Archive | December 2011
congenial (a) /kənˈdʒiːnɪəl/
- sympathetic, agreeable, compatible, kindred, harmonious, having the same taste, nature or temperament.
- Congenial persons have similar or sympathetic tastes, interests or personalities. Congenial things agree, go well together.
- Antonyms: alien, dissident, & incongruous
- practical, having to do with actual practice, concerned with everyday affairs as opposed to theory or speculation.
- pragmatic comes from the Latin pragmaticus (which means skilled in business or law). The lawyer is concerned with evidence and proof; the business person is concerned with facts and figures. Both have little time for speculation, both must be pragmatic – concerned with practical, everyday affairs.
saturated (a) /ˈsætjʊəreɪtɪd/
- soaked, thoroughly wet, full of moisture
- Synonyms: drenched, steeped, permeated, impregnated, imbued & sodden.
- to saturate means ‘to soak or wet thoroughly’, either literally, as in “My French fries are saturated with oil.”, or figuratively – “The company saturated the media with ads for its new products.”
- saturation is the corresponding noun.
- Synonyms: handy, clever, able, deft, expert, dexterous, proficient, & adroit.
- Adept comes from the Latin adeptus, an alchemist who has learned to do the impossible – changed base metals into gold.
- The noun an adept /ˈædɛpt/, means a highly skilled person, an expert. The adjective adept means skilled, dexterous, proficient.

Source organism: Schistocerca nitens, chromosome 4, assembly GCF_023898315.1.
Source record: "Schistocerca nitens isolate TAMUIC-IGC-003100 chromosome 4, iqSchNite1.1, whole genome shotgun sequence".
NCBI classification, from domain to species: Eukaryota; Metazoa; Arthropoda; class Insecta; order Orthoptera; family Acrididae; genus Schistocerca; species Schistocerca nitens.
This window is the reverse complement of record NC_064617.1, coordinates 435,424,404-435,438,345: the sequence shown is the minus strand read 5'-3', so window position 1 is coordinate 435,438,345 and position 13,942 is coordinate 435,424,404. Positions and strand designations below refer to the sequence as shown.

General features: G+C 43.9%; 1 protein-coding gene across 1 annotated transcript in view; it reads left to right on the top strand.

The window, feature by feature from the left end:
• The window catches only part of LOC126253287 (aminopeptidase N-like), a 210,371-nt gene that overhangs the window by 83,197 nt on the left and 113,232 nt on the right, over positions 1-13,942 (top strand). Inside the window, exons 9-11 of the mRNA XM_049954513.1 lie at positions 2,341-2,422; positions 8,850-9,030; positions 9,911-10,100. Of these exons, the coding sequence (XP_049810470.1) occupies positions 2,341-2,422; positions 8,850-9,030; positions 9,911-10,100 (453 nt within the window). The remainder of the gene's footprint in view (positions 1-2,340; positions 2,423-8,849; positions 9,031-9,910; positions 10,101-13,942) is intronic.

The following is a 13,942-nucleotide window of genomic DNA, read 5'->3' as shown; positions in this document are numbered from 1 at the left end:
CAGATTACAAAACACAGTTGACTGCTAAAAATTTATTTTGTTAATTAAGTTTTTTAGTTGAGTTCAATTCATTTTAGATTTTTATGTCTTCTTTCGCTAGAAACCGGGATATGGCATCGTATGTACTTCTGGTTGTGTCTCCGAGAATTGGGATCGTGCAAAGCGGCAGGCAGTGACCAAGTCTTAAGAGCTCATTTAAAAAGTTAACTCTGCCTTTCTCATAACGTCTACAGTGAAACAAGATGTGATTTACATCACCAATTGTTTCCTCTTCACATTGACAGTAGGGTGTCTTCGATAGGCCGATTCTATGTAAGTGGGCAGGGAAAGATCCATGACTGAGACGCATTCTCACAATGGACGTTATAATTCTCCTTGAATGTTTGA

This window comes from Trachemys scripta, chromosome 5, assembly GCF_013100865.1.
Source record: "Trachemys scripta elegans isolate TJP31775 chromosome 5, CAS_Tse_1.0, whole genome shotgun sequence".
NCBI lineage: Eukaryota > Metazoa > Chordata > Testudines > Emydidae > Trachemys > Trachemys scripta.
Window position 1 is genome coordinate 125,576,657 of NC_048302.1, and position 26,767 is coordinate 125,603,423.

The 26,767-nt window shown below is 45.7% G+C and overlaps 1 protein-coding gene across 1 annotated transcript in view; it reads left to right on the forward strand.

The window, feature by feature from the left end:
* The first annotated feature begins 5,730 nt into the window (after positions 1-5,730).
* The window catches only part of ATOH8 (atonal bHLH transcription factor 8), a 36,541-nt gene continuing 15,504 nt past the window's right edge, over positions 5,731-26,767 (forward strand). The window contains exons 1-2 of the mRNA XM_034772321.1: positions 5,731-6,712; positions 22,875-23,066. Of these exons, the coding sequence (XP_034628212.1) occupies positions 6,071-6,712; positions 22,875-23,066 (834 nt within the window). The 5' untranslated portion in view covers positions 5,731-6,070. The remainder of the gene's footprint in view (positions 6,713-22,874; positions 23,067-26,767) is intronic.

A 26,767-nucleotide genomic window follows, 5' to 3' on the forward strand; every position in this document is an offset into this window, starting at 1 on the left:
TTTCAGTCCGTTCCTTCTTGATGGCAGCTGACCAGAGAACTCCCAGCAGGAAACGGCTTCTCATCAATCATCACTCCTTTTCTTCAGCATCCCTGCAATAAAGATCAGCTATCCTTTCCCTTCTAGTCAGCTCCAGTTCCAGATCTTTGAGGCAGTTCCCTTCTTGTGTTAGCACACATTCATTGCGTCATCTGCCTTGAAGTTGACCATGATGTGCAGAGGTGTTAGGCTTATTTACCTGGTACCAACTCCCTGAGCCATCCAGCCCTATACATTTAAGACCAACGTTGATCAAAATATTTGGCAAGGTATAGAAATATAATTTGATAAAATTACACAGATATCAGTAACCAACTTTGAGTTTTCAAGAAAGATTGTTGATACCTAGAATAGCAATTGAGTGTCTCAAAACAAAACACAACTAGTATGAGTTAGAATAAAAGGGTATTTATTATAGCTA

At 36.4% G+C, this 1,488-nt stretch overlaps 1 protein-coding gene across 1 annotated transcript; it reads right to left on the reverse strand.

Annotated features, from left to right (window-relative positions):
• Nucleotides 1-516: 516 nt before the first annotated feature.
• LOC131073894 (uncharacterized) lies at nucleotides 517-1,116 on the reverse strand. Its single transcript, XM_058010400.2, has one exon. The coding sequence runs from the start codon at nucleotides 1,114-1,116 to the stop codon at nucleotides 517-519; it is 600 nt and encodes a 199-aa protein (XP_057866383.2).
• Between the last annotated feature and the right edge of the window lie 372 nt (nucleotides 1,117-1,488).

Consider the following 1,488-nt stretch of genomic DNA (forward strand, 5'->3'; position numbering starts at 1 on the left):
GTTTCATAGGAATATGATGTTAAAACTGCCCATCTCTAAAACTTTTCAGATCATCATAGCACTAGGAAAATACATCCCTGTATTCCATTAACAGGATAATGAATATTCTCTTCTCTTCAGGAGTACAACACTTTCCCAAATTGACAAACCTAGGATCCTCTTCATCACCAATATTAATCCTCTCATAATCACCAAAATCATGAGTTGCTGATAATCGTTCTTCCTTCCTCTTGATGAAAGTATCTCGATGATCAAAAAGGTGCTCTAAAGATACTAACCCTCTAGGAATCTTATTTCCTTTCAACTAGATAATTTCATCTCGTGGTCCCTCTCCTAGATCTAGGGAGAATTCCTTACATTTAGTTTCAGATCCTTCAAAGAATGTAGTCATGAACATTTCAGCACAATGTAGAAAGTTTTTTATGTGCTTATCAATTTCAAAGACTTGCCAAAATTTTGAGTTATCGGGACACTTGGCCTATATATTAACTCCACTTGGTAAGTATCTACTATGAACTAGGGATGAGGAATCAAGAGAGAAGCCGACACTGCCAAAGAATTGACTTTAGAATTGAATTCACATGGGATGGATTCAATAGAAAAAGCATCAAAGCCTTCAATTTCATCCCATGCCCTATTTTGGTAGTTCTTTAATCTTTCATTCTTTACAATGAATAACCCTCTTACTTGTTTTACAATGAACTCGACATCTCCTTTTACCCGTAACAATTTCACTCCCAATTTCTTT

- gloomy, moody, glum, grumpy, ill-tempered, depressed.
- After weeks of futile job hunting, he became morose.
- More difficult synonyms of morose include: dolorous (which means mournful, full of sadness), lugubrious (which means extremely gloomy or dismal), and saturnine (which means having a bitter disposition or sour outlook on life).
- Antonyms include: optimistic, jovial, & sanguine (which means having a cheerful confident outlook on life).
- sullen & morose are close in meaning. When you refuse to speak or associate with people because you’re in a bad mood, you’re being sullen. When you are depressed and silent because you’re feeling bitter or resentful, you are morose. Merriam-Webster Collegiate Dictionary 10th Ed says that morose suggests bitterness, or misanthropy (mis-anthropy is hatred of humankind, a spiteful or pessimistic attitude about the human race).
candor | candour /ˈkændə(r)/
- frankness, openness, sincere expression
- Synonyms: straightforwardness, outspokenness, forthrightness & ingenuousness
- Candor is the noun, the adjective is candid (frank, open, sincere).
- The candid person expresses his or her thoughts frankly and openly, with no hesitation. The forthright person speaks directly to the point, plainly and sometimes bluntly in a no-nonsense manner. The ingenuous person speaks honestly and sincerely, with no hint of evasiveness or deception.
- eerie, strange, weird, mysterious –> an uncanny experience
- uncanny may refer to something that is strange in an unnatural or unearthly way, something whose strangeness is unsettling or even frightening.
- uncanny may also be used to mean ‘beyond what is normal or expected, strange in a remarkable or marvelous way’
–> an uncanny resemblance, or uncanny ability.